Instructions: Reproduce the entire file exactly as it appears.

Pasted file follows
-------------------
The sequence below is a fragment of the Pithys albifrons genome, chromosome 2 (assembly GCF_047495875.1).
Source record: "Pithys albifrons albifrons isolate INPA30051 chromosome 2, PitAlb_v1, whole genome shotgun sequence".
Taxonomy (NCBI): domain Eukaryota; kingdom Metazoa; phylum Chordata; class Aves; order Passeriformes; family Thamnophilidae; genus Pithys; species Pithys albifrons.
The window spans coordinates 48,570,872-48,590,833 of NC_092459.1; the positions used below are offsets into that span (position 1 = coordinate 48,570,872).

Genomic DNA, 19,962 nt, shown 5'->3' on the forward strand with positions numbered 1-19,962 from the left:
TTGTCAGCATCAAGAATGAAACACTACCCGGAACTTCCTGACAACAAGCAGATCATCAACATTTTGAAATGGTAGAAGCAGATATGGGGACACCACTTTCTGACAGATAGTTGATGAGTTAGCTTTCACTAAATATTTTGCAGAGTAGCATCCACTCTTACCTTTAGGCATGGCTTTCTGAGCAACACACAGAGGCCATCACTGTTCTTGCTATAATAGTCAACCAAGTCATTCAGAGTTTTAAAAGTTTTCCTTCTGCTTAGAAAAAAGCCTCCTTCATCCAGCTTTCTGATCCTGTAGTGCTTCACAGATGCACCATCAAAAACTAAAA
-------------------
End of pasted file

The sequence below is a fragment of the Pithys albifrons genome, chromosome 2 (assembly GCF_047495875.1).
Source record: "Pithys albifrons albifrons isolate INPA30051 chromosome 2, PitAlb_v1, whole genome shotgun sequence".
Taxonomy (NCBI): domain Eukaryota; kingdom Metazoa; phylum Chordata; class Aves; order Passeriformes; family Thamnophilidae; genus Pithys; species Pithys albifrons.
The window spans coordinates 48,570,872-48,590,833 of NC_092459.1; the positions used below are offsets into that span (position 1 = coordinate 48,570,872).

Genomic DNA, 19,962 nt, shown 5'->3' on the forward strand with positions numbered 1-19,962 from the left:
TTGTCAGCATCAAGAATGAAACACTACCCGGAACTTCCTGACAACAAGCAGATCATCAACATTTTGAAATGGTAGAAGCAGATATGGGGACACCACTTTCTGACAGATAGTTGATGAGTTAGCTTTCACTAAATATTTTGCAGAGTAGCATCCACTCTTACCTTTAGGCATGGCTTTCTGAGCAACACACAGAGGCCATCACTGTTCTTGCTATAATAGTCAACCAAGTCATTCAGAGTTTTAAAAGTTTTCCTTCTGCTTAGAAAAAAGCCTCCTTCATCCAGCTTTCTGATCCTGTAGTGCTTCACAGATGCACCATCAAAAACTAAAA